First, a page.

What this means is that the insurers do very little other than earn money from selling the policy, but they get an extra slice of income if the policyholder has a non-fault collision resulting in the need for a replacement vehicle to be provided (credit hire car) or if they suffer personal injury and make a compensation claim.
The reason for this is that for decades, legal expenses policies have just been used as “claims capture mechanisms” in order to refer customers needing vehicle repairs and hire to credit hire companies and for personal injury claims to be referred to a panel of law firms. When this happens money changes hands in the form of referral fees previously and now “marketing fees” or profit shares. These get passed back to the insurer, broker or price comparison site you purchased the policy from. So a nice little earner selling the customer a policy at a ridiculous mark up and then another earner if the customer calls them after a non-fault accident.
The legal expenses insurer can then just sit back and do nothing as the law firms who are on their panel of approved firms have usually agreed never to claim against the policy, even when a case has been lost and they are out of pocket for fees and expenses. Put simply, for the lawyers, the good cases cover the cost of the ones which do not succeed.
This all happens under the veil of the clause in the legal expenses policy which states that cases must have “reasonable prospects of success”. This allows the law firms to vet cases they wish to take forwards and those which they do not. If the case looks like it is lacking in evidence or prospects of success, the law firm can just use the “reasonable prospects” clause to state that an indemnity under the legal policy will not be granted and therefore they do not take the case forwards. On cases which succeed, the lawyers get paid their fees by the insurance company of the at-fault third party motorist.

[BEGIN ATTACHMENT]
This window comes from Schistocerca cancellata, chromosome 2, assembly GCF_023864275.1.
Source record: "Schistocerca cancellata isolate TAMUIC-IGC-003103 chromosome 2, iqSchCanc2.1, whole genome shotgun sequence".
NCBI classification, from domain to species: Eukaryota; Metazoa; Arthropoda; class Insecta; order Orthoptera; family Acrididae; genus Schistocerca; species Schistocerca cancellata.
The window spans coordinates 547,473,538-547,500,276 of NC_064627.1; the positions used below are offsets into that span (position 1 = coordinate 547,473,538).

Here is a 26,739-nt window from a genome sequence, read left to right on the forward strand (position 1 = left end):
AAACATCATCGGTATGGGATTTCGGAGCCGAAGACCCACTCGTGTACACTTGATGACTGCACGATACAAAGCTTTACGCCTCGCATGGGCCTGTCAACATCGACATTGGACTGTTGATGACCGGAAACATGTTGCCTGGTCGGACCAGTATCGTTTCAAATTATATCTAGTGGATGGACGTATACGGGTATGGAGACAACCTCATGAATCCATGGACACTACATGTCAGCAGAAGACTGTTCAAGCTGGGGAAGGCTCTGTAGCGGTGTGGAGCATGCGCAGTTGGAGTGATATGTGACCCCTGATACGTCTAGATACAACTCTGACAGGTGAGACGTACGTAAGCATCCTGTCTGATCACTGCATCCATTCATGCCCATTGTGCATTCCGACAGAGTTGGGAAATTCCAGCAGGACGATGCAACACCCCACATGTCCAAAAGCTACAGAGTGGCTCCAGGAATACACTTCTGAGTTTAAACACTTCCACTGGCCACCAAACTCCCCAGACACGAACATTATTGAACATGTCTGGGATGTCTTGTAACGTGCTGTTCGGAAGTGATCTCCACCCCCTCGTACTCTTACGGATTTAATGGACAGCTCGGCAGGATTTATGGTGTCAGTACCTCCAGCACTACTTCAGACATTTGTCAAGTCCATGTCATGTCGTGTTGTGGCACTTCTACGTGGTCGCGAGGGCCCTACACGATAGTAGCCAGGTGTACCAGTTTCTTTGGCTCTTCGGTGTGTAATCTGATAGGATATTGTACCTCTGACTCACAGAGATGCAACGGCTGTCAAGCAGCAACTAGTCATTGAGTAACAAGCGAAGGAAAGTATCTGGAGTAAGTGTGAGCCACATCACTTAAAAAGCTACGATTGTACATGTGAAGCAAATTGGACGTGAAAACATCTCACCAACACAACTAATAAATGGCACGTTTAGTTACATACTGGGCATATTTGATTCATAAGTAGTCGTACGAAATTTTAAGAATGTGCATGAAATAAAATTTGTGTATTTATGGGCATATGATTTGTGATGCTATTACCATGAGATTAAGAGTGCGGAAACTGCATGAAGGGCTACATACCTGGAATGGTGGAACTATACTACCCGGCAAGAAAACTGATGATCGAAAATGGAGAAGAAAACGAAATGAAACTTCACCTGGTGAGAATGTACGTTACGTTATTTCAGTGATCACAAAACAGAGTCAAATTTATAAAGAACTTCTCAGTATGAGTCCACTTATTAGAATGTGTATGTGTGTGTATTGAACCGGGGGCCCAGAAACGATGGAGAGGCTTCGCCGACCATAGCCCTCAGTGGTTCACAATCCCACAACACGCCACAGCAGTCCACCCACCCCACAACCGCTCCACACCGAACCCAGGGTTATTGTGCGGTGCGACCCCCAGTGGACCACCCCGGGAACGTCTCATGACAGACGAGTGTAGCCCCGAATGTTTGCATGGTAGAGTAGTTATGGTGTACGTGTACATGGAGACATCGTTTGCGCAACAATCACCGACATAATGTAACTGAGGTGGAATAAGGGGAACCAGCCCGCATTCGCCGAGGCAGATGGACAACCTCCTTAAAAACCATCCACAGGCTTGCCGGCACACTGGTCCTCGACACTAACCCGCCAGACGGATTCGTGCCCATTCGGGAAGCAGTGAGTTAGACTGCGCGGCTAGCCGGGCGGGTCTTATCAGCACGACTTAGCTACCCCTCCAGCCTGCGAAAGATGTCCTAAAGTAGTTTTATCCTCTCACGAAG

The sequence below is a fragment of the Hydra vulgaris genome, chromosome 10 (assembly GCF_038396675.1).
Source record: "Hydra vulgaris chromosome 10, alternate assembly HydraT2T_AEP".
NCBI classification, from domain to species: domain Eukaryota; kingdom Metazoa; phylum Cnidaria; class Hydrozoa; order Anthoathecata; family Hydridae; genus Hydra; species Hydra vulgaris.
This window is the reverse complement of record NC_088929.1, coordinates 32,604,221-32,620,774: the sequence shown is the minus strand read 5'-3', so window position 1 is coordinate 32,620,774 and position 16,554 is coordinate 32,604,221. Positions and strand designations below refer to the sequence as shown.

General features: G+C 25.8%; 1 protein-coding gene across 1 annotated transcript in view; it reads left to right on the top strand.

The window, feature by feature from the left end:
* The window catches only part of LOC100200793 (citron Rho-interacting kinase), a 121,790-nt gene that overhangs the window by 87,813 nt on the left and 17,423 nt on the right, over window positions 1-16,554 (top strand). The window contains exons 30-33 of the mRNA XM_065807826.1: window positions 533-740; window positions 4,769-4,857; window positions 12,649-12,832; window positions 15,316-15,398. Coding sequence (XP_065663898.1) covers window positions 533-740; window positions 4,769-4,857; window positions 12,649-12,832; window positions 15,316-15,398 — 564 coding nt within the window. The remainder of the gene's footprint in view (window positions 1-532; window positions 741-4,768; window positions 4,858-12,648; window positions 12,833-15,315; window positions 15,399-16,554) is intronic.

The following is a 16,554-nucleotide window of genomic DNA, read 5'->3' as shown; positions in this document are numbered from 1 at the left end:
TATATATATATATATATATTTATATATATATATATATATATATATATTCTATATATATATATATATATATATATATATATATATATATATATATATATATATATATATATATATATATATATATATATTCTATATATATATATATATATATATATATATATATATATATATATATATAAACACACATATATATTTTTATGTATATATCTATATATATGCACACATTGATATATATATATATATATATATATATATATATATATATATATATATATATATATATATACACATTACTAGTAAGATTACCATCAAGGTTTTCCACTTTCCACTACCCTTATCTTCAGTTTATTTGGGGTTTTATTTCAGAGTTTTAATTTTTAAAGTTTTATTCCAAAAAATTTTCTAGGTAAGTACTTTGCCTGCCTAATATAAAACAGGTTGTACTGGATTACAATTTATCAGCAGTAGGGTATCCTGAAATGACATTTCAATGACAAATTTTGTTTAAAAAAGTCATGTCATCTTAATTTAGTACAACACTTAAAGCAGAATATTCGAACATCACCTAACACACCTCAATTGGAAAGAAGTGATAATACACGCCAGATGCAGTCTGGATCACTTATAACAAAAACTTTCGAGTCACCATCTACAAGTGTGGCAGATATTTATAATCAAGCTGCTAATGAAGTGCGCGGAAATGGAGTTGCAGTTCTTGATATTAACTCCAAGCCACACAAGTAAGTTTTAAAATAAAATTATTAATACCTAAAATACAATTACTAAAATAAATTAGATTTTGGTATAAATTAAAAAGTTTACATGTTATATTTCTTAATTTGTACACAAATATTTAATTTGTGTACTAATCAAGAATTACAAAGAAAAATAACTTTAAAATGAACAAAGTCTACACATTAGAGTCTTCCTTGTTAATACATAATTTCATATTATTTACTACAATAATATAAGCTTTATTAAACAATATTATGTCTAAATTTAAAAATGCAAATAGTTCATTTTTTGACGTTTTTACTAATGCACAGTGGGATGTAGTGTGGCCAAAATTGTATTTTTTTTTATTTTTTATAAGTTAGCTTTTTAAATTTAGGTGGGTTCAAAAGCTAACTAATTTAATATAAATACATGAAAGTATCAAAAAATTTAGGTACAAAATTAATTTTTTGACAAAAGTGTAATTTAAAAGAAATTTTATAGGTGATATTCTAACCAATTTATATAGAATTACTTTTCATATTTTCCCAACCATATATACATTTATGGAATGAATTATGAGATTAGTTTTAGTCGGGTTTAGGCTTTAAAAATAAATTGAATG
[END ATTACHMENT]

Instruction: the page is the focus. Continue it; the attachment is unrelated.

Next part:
So this leaves the legal expenses insurer in a situation where they do not need to pay any legal fees, despite the policies often providing “£100’000 of legal expenses costs” because, if the case is no good the lawyers will just not take it forwards and therefore no legal fees will arise. On the cases they win, they will be paid by the third party insurance company, again causing no legal fees to be paid by the legal expenses insurer. If the appointed lawyers lose a case, they have often agreed not to bother the legal expenses insurer and therefore just have to absorb the costs. Either way, there are no panel lawyers knocking on the door of the legal expenses insurer for payment of costs.
Some years ago, the Financial Conduct Authority wished to explore more ways for customers to see the value of the “add-on” insurance products they often purchase, such as motor legal protection. One suggestion was for such insurers to publish payment details of how much and often they had made payments under claims against their policies.
The mouthpiece for the UK insurance industry, The Association Of British Insurers (ABI) were quick to jump in and allege this would not show people the value of such policies and the FCA immediately backed down, duly issuing guidance for a very watered down selection of insurers providing cover for mobile phones to publish such information. Why was this?